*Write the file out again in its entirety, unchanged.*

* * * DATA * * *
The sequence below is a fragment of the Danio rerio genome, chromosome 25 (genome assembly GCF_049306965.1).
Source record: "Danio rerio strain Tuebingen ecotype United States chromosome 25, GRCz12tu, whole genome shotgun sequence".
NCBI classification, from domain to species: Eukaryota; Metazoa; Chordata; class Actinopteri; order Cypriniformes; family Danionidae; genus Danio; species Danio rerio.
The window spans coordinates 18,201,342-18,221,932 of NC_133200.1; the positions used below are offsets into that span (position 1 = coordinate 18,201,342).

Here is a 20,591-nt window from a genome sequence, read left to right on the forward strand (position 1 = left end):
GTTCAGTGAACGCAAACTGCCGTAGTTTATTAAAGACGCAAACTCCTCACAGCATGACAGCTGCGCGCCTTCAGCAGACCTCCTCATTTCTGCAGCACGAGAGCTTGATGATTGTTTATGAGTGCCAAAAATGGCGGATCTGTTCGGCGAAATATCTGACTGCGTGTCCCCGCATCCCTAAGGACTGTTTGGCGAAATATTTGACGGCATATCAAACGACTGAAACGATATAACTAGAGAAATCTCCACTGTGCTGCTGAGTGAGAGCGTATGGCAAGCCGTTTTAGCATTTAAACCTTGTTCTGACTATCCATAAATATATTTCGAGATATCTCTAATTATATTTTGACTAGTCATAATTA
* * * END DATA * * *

The sequence below is a fragment of the Danio rerio genome, chromosome 25 (genome assembly GCF_049306965.1).
Source record: "Danio rerio strain Tuebingen ecotype United States chromosome 25, GRCz12tu, whole genome shotgun sequence".
NCBI classification, from domain to species: Eukaryota; Metazoa; Chordata; class Actinopteri; order Cypriniformes; family Danionidae; genus Danio; species Danio rerio.
The window spans coordinates 18,201,342-18,221,932 of NC_133200.1; the positions used below are offsets into that span (position 1 = coordinate 18,201,342).

Here is a 20,591-nt window from a genome sequence, read left to right on the forward strand (position 1 = left end):
GTTCAGTGAACGCAAACTGCCGTAGTTTATTAAAGACGCAAACTCCTCACAGCATGACAGCTGCGCGCCTTCAGCAGACCTCCTCATTTCTGCAGCACGAGAGCTTGATGATTGTTTATGAGTGCCAAAAATGGCGGATCTGTTCGGCGAAATATCTGACTGCGTGTCCCCGCATCCCTAAGGACTGTTTGGCGAAATATTTGACGGCATATCAAACGACTGAAACGATATAACTAGAGAAATCTCCACTGTGCTGCTGAGTGAGAGCGTATGGCAAGCCGTTTTAGCATTTAAACCTTGTTCTGACTATCCATAAATATATTTCGAGATATCTCTAATTATATTTTGACTAGTCATAATTA